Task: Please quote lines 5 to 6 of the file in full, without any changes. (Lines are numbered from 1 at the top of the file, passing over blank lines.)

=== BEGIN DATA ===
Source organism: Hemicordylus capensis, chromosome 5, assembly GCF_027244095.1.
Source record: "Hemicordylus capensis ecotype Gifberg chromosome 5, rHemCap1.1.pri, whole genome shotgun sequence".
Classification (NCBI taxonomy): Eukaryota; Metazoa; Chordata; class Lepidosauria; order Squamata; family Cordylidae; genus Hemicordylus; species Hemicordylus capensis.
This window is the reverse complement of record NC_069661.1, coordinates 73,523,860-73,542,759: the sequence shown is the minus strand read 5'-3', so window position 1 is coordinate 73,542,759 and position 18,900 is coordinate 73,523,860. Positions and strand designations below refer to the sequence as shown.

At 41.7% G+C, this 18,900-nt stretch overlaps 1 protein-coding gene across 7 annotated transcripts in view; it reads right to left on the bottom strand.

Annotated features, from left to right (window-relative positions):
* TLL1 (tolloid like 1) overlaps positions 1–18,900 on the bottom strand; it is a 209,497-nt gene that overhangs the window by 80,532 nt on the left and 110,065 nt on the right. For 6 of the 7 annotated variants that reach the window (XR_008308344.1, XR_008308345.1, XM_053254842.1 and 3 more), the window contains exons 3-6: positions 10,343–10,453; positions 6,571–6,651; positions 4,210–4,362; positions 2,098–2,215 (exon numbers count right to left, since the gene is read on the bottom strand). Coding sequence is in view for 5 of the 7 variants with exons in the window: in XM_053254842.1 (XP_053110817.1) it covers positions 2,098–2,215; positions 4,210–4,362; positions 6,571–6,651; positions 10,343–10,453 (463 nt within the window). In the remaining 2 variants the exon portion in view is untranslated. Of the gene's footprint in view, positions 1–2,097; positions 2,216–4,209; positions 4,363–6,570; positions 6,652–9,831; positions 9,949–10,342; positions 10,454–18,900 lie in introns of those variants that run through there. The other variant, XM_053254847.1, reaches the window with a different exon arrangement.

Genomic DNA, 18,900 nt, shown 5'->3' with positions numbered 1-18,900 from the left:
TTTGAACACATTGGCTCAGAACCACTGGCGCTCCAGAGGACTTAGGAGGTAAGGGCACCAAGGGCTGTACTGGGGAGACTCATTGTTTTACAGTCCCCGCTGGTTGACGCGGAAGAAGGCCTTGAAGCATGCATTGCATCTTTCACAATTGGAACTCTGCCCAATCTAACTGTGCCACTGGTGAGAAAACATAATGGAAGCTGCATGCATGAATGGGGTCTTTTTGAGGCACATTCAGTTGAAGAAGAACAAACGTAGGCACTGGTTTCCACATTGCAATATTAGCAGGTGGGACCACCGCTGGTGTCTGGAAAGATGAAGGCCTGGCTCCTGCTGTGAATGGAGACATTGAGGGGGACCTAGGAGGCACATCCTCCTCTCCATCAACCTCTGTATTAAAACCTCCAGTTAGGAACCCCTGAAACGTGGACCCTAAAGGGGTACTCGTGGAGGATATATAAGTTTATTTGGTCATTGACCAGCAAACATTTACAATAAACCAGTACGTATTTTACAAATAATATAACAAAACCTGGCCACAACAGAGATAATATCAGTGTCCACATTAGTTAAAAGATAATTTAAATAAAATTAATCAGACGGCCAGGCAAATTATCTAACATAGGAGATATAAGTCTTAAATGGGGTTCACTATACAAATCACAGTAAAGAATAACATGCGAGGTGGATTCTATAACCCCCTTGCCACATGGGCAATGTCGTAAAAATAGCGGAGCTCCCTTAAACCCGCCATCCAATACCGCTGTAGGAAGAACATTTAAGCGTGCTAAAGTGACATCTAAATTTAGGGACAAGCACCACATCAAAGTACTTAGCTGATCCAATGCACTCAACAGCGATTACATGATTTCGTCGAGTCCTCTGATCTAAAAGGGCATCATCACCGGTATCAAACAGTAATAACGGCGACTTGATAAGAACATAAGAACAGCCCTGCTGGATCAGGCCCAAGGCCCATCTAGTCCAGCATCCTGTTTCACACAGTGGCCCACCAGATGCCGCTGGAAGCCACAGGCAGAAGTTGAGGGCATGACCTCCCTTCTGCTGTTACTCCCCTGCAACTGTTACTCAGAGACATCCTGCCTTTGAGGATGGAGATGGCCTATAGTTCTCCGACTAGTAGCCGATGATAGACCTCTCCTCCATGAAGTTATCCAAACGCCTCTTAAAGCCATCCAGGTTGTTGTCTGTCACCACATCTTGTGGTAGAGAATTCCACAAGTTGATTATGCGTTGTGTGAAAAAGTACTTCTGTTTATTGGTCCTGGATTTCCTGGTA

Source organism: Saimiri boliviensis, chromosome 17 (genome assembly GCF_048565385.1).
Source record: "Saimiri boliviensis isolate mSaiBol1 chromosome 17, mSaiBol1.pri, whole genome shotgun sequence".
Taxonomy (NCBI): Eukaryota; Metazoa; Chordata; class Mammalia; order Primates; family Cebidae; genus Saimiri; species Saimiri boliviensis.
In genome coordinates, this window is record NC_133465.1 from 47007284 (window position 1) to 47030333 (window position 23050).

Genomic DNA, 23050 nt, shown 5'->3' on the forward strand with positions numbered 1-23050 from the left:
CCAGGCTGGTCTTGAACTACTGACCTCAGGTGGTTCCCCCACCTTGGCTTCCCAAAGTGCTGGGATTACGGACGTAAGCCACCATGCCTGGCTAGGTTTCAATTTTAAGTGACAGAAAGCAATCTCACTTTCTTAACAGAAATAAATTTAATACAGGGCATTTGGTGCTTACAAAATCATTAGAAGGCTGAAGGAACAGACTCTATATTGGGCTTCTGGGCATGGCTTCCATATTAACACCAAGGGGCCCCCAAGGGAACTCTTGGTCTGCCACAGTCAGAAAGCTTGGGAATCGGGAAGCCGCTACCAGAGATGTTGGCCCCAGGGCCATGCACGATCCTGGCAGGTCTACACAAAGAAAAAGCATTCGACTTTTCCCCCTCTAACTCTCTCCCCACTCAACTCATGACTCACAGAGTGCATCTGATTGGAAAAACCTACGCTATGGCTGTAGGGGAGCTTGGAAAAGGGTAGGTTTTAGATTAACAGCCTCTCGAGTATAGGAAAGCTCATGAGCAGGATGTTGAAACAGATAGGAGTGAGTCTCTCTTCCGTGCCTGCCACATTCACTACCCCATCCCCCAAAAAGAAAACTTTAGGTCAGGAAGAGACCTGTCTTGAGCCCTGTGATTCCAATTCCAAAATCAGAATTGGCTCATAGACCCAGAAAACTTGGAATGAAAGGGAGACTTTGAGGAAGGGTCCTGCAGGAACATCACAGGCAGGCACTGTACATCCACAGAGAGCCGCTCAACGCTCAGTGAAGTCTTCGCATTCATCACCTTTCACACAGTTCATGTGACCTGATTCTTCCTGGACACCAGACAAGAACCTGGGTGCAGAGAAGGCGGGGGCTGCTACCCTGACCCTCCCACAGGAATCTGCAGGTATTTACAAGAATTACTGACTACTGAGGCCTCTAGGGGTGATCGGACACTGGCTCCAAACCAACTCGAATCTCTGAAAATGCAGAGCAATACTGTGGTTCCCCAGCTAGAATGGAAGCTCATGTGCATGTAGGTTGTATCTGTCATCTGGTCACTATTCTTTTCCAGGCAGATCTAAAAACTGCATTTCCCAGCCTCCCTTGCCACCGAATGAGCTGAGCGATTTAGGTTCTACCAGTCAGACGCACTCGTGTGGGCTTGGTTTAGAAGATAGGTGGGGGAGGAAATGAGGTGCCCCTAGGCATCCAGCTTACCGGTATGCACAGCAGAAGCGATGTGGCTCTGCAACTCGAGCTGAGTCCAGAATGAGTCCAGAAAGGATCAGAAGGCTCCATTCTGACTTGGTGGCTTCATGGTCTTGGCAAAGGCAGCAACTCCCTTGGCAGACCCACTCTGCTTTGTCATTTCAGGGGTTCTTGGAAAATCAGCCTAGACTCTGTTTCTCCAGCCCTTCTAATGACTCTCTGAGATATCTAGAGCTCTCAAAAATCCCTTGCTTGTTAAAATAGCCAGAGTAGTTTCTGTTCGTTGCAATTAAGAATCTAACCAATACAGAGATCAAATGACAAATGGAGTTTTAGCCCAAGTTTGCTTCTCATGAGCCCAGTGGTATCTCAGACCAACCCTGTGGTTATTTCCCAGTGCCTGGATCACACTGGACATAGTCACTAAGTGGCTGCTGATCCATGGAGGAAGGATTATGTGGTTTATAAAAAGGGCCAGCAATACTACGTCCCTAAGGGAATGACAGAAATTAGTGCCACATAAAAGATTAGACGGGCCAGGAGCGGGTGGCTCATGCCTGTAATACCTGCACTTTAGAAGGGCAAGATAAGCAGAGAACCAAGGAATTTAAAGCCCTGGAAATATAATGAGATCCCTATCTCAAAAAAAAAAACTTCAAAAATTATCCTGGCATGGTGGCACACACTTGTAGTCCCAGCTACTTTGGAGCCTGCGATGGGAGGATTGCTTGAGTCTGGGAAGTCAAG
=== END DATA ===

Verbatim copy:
At 41.7% G+C, this 18,900-nt stretch overlaps 1 protein-coding gene across 7 annotated transcripts in view; it reads right to left on the bottom strand.

Annotated features, from left to right (window-relative positions):